General Question

rojo's avatar

The conductive qualities of water will allow electrical current to travel through it. But, is there a point where there is too much water for the electricity to administer a fatal or severe shock?

Asked by rojo (24176points) June 12th, 2017

Question generated from something on TV where people were in the water in a building after a tidal surge from a typhoon and could feel the tingle of electricity in the water but were not negatively affected by it.

Can the amount of water “dilute” the electrical current or is it more dependent upon the location of the electrical source and the human body?

Observing members: 0 Composing members: 0

8 Answers

kritiper's avatar

Electricity always follows the path of least resistance, so, no, the current is not “diluted.” A fatal shock can only occur if the current flows through the heart.

Brian1946's avatar

Actually, distilled (pure) water doesn’t conduct electricity.

I confirmed this using distilled water and a volt/ohm meter. If you set the meter to measure resistance (ohms), insert the probes in the water, you’ll see the resistance is infinite ohms, i.e., there is no conduction.

The dissolved matter found in most water is what conducts the electricity, so the answer to your question is yes. The greater the ratio of water to conductive dissolved matter, the lesser the electrical flow, hence the greater the chance of not getting shocked.

stanleybmanly's avatar

Exactly. Pure water is in fact a damned good insulator. This is one of those questions where you catch yourself grinding your teeth. Hook your toaster or clock radio to a long extension cord and toss it from a Chicago pier into Lake Michigan. Will dead fish then foul up the entire Wisconsin shoreline? Or better yet, a lightning bolt grounds somewhere mid Pacific. Is all sealife electrocuted?

kritiper's avatar

I think the question pertained to water in general, not pure, distilled water which cannot be found anywhere naturally, much less someplace where random electrocution might take place.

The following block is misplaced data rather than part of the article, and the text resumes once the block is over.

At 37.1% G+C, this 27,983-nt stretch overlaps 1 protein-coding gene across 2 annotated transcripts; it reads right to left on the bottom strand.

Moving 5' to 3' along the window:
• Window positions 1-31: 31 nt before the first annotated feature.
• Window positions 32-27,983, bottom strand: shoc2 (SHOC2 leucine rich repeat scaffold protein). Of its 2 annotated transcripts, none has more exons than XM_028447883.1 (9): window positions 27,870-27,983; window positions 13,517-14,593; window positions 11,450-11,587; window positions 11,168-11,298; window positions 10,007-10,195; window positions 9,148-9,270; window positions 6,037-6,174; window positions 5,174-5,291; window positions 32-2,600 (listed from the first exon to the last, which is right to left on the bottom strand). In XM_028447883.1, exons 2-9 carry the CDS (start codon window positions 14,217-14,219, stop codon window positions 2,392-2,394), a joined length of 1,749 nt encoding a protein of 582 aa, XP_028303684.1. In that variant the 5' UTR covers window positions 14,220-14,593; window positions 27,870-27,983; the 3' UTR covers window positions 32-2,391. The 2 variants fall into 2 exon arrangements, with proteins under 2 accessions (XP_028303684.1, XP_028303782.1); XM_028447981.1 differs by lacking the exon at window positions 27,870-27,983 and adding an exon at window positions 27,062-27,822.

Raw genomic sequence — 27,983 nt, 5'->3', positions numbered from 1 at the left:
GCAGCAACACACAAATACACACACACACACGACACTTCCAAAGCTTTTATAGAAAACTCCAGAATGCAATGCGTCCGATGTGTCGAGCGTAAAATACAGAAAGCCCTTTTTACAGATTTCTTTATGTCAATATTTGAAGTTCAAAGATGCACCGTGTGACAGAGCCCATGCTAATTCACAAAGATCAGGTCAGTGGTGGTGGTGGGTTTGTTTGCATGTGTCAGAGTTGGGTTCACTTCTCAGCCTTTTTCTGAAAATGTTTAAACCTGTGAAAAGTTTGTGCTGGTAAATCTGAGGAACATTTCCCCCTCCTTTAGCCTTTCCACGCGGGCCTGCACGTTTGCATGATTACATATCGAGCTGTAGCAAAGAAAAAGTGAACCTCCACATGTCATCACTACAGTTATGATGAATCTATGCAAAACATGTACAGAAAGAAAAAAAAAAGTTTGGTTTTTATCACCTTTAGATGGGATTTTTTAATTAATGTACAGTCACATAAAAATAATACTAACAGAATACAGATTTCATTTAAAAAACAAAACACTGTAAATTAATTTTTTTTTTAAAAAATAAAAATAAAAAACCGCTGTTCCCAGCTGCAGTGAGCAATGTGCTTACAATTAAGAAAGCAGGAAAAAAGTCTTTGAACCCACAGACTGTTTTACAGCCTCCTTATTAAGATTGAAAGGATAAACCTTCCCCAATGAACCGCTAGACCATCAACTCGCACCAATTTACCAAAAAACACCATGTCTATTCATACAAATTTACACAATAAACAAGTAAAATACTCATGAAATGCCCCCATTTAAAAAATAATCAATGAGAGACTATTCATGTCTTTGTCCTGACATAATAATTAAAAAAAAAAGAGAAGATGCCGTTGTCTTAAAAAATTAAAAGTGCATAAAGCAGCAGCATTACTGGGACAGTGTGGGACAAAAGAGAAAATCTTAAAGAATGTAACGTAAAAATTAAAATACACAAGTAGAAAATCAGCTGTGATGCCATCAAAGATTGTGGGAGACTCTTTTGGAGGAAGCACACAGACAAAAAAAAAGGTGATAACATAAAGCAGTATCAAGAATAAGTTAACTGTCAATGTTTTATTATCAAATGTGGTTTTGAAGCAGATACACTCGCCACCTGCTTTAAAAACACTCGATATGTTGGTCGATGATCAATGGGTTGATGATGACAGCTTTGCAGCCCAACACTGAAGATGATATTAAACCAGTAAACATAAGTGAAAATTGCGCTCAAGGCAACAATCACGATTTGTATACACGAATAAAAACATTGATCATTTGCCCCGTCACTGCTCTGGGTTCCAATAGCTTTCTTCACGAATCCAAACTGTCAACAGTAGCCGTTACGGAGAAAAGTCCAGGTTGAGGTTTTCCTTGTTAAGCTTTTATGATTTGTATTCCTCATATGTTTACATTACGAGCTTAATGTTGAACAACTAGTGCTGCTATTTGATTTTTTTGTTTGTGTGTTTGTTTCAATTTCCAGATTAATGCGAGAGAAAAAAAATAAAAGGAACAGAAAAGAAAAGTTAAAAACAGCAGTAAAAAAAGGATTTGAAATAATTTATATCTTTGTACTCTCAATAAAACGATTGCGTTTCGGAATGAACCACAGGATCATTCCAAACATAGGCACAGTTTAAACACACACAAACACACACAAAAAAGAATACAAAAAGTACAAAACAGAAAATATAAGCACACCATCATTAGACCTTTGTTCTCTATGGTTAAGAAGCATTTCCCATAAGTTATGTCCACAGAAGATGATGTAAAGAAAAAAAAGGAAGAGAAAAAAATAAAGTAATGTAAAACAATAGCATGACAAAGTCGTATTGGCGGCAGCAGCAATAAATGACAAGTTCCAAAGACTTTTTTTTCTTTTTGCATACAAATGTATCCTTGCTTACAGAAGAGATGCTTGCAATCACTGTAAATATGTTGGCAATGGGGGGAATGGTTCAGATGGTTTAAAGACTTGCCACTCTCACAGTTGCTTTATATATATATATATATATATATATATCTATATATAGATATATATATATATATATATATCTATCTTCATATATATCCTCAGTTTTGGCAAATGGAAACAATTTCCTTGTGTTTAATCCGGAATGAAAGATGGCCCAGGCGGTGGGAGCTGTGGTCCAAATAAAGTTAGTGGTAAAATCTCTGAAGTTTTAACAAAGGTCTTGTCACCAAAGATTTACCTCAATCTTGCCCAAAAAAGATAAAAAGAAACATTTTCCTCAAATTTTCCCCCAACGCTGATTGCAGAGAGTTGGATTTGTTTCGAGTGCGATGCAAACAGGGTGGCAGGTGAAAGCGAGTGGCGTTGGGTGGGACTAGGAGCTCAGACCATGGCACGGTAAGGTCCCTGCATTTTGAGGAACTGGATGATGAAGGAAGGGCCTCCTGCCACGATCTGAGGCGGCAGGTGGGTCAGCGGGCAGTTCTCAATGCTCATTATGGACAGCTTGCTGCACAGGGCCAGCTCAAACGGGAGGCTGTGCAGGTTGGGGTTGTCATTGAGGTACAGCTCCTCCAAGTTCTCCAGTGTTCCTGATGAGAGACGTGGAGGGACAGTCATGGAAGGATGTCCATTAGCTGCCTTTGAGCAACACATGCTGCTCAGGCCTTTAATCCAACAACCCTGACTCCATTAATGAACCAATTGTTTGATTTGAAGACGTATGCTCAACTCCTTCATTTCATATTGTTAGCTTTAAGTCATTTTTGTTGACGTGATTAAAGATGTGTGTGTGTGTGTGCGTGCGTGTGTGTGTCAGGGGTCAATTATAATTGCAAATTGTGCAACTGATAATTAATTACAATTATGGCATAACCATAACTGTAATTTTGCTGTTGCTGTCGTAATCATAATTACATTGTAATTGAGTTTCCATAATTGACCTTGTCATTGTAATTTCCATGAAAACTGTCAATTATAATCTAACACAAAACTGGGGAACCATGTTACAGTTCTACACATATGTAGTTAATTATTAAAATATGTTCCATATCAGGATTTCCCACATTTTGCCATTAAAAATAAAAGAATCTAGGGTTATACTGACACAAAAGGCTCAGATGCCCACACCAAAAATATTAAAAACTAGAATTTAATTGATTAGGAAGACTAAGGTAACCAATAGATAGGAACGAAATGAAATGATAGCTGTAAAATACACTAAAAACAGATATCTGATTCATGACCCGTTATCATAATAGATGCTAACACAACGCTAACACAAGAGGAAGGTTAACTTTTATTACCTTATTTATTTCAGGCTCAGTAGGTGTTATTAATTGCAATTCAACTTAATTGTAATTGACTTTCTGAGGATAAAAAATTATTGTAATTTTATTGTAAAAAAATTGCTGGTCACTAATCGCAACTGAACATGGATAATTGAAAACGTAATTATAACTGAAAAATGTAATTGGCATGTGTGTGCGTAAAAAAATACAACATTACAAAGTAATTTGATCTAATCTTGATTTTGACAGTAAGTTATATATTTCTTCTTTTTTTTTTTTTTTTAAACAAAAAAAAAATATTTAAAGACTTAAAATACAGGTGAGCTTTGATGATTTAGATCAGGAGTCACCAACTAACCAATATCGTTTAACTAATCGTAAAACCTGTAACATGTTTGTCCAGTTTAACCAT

MrGrimm888's avatar

I’ve been in the swamps in terrible lighting storms. I could literally see the lightning hitting the water all around me. I was never shocked. I figured it was random luck…

kritiper's avatar

Also, to get shocked, your body, or a part of it, must complete a circuit. Like if you’re standing on the ground with bare feet and you touch a live wire with your hand. The electricity would flow through you from hand to ground.
Being in water, like @MrGrimm888 , the electricity would flow from water’s surface where struck to ground taking the path of least resistance. So, no shock noted. Also the electricity would not flow through @MrGrimm888 completing the circuit.

MrGrimm888's avatar

But people get struck by lightning in the water sometimes. It’s clearly not easy, but it happens.

kritiper's avatar

And that would complete the circuit! The electricity would flow through the person to ground. Violently!

Answer this question




to answer.

This question is in the General Section. Responses must be helpful and on-topic.

Your answer will be saved while you login or join.

Have a question? Ask Fluther!

What do you know more about?
Knowledge Networking @ Fluther